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The twilight of the Hawaiian gods came suddenly

Posted March 13

In one sense, it’s quite wrong to say that the ancient Hawaiian religion is dead. In fact, it's undergoing something of a small revival among certain Hawaiians (although how much of this represents genuine religious conviction and how much reflects resurgent pride in ethnic identity and heritage is unclear). Some Hawaiians still gather at the remaining “heiau” or traditional temples to honor their ancestors and their ancestors’ beliefs.

And it’s very possible, of course, that the old pre-Christian religion never completely died out. But its dominance definitely ended, decisively, on a specific date.

The “ali’i” or royal class occupied the summit not only of Hawaiian society but of its “kapu” system. (The word “kapu” — related to Tongan and Maori “tapu” and Fijian “tabu” — suggests that something is sacred, holy, forbidden or, as the word has entered English, taboo.) They were thought to possess great “mana” or supernatural power, by which they led their community and presided over offerings to both the gods (“akua”) and the spirits of the ancestors (the “aumakua”).

The “ali’i” were assisted by the “kahuna,” priests or religious specialists who served not only as spiritual counselors but also as political advisers and, sometimes, physicians, artists and master craftsmen.

According to recent scholarship, Polynesian voyagers appear to have arrived at the islands roughly two or three centuries after Christ. By far the most powerful of the Hawaiian chiefs, however, was the relatively recent Kamehameha the Great (1758-1819), who, although he was born in the Big Island’s Kohala district, united all of the islands under his rule, thus becoming Hawaii’s first king. He is still widely remembered and honored in Hawaii as a man of wisdom and nobility.

The ancient religion remained quite powerful under Kamehameha, and his path to dominion over the islands included such episodes as the 1791 defeat and sacrifice of his rival and cousin Keoua at Kamehameha’s impressive, newly built heiau of Pu’uokohola, which looms still today over the seashore to the north of Kailua-Kona and the modern Big Island resorts at Waikoloa.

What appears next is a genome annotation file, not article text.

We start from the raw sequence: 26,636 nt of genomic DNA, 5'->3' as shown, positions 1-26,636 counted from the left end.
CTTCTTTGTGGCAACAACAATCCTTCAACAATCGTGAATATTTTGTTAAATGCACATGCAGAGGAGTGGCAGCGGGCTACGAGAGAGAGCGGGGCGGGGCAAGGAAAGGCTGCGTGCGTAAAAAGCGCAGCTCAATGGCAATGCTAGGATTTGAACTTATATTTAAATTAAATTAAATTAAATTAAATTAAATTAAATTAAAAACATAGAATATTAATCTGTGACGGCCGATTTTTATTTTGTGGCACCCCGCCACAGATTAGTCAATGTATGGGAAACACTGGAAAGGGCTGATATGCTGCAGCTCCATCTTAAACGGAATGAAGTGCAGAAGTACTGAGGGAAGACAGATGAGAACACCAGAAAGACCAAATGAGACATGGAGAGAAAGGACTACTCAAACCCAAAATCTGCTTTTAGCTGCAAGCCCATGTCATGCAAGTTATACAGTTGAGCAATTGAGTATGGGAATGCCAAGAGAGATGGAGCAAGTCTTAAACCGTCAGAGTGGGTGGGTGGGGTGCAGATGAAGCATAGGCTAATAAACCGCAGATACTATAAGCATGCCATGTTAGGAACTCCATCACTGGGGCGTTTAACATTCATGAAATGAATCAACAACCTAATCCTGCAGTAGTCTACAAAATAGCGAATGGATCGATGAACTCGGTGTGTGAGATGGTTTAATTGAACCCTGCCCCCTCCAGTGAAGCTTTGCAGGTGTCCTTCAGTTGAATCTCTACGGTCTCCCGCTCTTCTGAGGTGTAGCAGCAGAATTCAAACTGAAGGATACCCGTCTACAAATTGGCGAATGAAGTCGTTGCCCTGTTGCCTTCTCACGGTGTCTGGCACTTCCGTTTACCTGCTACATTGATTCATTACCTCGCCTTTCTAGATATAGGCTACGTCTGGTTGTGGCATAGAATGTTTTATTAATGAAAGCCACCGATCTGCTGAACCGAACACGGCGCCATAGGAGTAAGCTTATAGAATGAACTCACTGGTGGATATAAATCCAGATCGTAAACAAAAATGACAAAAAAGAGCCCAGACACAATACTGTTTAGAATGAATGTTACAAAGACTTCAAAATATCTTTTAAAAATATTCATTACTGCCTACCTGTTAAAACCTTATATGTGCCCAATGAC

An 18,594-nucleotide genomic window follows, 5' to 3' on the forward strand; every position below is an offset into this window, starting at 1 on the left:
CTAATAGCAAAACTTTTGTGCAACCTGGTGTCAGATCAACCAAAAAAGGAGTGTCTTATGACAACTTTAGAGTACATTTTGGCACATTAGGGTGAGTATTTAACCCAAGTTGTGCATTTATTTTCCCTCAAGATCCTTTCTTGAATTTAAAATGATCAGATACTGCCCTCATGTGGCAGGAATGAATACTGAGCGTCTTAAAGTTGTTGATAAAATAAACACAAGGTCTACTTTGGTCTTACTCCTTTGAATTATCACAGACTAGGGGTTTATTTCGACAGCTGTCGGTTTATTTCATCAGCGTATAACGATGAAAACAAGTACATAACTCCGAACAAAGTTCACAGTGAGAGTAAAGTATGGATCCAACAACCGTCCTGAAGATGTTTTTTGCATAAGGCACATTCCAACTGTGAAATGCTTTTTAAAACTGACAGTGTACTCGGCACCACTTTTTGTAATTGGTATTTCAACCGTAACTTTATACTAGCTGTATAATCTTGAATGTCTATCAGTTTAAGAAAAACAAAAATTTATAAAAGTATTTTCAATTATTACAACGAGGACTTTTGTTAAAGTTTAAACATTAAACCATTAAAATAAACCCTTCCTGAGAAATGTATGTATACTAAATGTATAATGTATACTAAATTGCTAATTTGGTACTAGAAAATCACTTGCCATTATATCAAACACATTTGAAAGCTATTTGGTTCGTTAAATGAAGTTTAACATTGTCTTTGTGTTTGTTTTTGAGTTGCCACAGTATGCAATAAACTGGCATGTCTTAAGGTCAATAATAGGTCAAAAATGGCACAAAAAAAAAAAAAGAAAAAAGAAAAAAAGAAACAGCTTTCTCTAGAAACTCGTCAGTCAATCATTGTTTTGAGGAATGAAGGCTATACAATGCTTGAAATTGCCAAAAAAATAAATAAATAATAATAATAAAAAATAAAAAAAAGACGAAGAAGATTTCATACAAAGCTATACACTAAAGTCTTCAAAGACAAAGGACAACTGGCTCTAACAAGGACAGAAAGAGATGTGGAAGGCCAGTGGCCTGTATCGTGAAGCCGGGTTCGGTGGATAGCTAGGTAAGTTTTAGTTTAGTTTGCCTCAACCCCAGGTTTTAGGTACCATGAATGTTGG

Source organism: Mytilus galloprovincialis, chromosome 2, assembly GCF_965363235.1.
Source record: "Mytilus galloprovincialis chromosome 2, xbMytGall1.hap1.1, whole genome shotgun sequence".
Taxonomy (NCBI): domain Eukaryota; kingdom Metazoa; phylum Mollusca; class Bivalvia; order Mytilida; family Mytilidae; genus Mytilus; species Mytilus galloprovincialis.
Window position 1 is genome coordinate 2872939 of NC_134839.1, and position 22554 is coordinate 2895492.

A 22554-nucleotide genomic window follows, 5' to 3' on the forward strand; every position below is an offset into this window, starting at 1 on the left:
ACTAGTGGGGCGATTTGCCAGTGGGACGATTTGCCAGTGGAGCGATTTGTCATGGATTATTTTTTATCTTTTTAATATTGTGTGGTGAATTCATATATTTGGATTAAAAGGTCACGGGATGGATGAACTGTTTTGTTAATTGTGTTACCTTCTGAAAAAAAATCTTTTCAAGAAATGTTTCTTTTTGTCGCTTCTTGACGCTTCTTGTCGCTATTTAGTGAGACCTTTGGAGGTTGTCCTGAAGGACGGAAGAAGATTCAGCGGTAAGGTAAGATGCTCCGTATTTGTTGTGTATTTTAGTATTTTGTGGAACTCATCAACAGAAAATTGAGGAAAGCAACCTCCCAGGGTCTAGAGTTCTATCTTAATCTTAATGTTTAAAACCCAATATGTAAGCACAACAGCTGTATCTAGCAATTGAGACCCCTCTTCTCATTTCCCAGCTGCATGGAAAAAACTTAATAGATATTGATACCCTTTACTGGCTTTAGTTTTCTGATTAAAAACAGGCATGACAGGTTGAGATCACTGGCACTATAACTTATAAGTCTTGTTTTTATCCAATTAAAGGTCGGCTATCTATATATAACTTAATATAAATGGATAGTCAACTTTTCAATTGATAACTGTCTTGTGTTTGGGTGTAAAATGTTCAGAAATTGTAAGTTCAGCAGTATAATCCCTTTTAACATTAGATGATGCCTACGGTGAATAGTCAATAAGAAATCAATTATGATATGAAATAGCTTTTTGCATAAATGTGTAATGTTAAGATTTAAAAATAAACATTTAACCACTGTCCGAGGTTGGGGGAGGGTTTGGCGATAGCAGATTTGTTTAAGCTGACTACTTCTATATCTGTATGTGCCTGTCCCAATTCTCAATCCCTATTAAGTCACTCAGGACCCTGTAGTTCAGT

The kapu system involved a multitude of rules, the violation of which was often punished by death. Such severity was deemed necessary, lest the gods punish the people with famine, earthquakes, tsunamis and volcanic eruptions. But the system’s end was rapidly approaching. It may have been hastened by the visits to Hawaii of the British explorer Capt. James Cook in 1778 and 1779. He and his men inadvertently violated many of the taboos but, surprisingly, no disasters followed.

Perhaps this weakened faith in the old religion. Moreover, since compliance with its dictates was burdensome and even oppressive, there may have been pressure to abolish it. Still, while Kamehameha the Great ruled, nobody dared to do so. But Kapihe, a kahuna who was a contemporary of the king, is reputed to have prophesied the humbling of the chiefs and the rising of the commoners as follows:

"The ancient kapu will be abolished;

the heiau and altars will fall;

the islands will be united;

the heavens will descend and the earth ascend."

When Kamehameha died in 1819, his favorite wife, Ka‘ahumanu, assumed the role of regent until her own death in 1832. Along with a sister wife, Keopuolani, and the late monarch’s successor, Liholiho (Kamehameha II), they abolished the old laws and completely upended the traditional religious order.

How did they do it? They accomplished it via the simple act, in November 1819, of having the new king publicly eat with women — something that had previously been considered both kapu and a capital offense. It was the monarch’s role to enforce the traditional taboos. In this case, though, the king was the very person who had flagrantly violated a fundamental kapu. And he and his allies then proceeded to destroy traditional temples all around the Big Island.

His cousin Kekuaokalani challenged this revolution, resorting to war. But the challenger was grievously wounded — and hundreds of warriors on both sides died — at an early 1820 battle that occurred at what is now the south end of Alii Drive in Kailua-Kona. His wife begged that his life be spared; both were summarily executed on the battlefield, and the ancient Hawaiian religion also died that day. The first Christian missionaries to Hawaii arrived only the following month, entering a newly created religious vacuum.

Note: This article draws on “Ancient Sites of Hawai’i” by Van James (Mutual Publishing, Honolulu, rev. ed. 2014) and Andrew Doughty's “Hawaii: The Big Island Revealed” (Wizard Publications, Lihue, 7th ed., 2015).

Daniel Peterson teaches Arabic studies, founded BYU’s Middle Eastern Texts Initiative, directs MormonScholarsTestify.org, chairs mormoninterpreter.com, blogs daily at patheos.com/blogs/danpeterson, and speaks only for himself.

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